11. Thanks for the interest in my mediations. I'm putting together a workshop and would love to present it at SCBWI retreats. The meditations themselves are pretty simple -- I relax, breathe deeply, and envision my character coming near me and eventually taking over.

    Then I turn over a card on my desk and freewrite to prompts like -- who named your character and how does he/she feel about the name? Your character is having a strong memory involving a parent--what is it? Your character can't sleep because he's obsessing about something -- what?

    The element of surprise is important, so the prompts are face down. The first few are based on the Stanislavsky acting method, and I've added more over the years -- like what's in your characters treasure box?

  12. Thank you so much for sharing your meditations with us, Laurie! Just in case some of the readers don't see it, I'll post your response again next week when the WINNERS of your books are announced!

  13. What a great interview! I wish I'd had books like these to read when I was young; I might have found history more interesting then. Instead, I didn't have any interest until I discovered Diana Gabaldon's Outlander series a few years ago. I would love these for my sons.

    Congratulations on reaching 100, Clara!! :)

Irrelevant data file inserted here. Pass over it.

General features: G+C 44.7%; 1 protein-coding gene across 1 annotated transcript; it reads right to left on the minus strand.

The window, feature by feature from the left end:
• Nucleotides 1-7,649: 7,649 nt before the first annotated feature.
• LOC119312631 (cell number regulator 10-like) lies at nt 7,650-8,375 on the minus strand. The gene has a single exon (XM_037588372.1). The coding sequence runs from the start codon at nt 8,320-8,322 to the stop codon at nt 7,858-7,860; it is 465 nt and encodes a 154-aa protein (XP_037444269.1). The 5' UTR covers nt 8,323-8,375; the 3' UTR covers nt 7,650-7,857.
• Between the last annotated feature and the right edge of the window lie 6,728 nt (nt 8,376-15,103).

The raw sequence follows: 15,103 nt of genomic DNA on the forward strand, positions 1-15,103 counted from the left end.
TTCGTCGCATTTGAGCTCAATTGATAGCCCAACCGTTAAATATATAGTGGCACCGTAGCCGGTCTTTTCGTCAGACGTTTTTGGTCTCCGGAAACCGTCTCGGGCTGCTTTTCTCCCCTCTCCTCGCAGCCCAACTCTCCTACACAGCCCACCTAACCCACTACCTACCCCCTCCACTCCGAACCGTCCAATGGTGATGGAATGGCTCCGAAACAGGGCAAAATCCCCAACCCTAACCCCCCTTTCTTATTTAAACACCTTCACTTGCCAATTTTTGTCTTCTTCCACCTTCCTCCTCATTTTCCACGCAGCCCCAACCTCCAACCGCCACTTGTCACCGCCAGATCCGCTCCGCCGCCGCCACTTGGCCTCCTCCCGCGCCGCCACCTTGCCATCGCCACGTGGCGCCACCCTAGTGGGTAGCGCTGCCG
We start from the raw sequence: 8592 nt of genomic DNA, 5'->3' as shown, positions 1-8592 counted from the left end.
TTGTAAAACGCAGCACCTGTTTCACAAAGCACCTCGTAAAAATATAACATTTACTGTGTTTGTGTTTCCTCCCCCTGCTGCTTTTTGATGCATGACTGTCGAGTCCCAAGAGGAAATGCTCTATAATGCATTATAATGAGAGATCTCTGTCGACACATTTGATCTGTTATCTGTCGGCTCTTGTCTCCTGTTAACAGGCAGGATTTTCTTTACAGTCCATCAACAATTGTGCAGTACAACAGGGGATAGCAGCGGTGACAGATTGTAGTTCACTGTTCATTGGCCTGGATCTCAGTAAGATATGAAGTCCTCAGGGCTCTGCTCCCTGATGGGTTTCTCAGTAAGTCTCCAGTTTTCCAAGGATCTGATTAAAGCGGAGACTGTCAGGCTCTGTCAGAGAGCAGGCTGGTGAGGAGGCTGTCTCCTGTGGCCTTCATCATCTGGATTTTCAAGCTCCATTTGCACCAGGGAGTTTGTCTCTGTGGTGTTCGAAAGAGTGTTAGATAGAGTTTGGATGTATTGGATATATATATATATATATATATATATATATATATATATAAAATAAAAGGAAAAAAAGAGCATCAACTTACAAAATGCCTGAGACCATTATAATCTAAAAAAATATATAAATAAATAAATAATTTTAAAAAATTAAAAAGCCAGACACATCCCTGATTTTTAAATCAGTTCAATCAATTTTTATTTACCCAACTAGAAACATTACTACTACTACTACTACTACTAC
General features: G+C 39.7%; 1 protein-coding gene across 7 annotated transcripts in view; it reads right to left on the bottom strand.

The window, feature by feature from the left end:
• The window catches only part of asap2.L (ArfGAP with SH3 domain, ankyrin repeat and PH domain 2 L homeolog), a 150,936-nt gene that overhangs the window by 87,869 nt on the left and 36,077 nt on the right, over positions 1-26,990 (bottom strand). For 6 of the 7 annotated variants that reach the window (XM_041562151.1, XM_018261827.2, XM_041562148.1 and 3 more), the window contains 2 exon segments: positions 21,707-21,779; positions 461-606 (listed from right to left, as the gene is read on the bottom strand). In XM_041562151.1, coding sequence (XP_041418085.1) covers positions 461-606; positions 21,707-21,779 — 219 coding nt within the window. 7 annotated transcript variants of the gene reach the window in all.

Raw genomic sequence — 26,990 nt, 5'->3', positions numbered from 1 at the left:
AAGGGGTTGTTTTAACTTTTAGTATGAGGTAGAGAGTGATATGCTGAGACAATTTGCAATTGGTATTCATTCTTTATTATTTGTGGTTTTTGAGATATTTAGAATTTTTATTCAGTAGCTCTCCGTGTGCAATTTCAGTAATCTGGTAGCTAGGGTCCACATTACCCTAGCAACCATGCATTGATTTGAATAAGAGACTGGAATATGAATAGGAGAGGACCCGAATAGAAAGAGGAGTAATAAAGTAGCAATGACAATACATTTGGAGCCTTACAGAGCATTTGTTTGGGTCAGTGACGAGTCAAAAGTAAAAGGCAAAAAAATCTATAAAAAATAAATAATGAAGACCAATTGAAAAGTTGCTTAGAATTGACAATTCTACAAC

14. Thanks for your good wishes, Alison! I'm delighted that you enjoyed the interview with Laurie. Your name (number) goes in to for a chance to win the books!

  15. Hi,my favorite time in history was WW2 there so many interesting things to learn about it.

  16. Thanks for stopping by, Mallory! If you like the WWII time period, you'll have to watch for Laurie's new book set during WWII that's coming in 2012. My next guest author writes about that same time period, so stay tuned!

  17. Hey Laurie:

    I'd be interested in those meditation exercises for your characters. Could you perhaps do another guest post outlining how you do them? Or perhaps you could post it on your website. :)

    Thanks Clara, for a great interview.

  18. Clara, great interview of Laurie! <3 I know what she means about researching stuff. It's all political, it's hard to find out about everyday people, their habits, likes, dislikes, social dysfunctions, fashion for everyday things.

    Thanks for this post, I had fun!

    ♥.•*¨ Elizabeth ¨*•.♥

  19. Hi Gayle, Stay tuned. Laurie's writing meditation will be posted this week along with the winner!

    Elizabeth, Thanks for stopping by. It can indeed be difficult to learn about everyday people, but it is so satisfying when we do and so rewarding when we bring the past to life!

  20. I love going to those historical sites (Gettysburg is awesome!) & waiting for the characters to speak. It's great to hear that it works well for Laurie, too.
    Kathy Cannon Wiechman

  21. Kathy, Thanks for stopping By! I agree that it is wonderful to visit the places where our stories take place. It makes it all so much more real, doesn't it?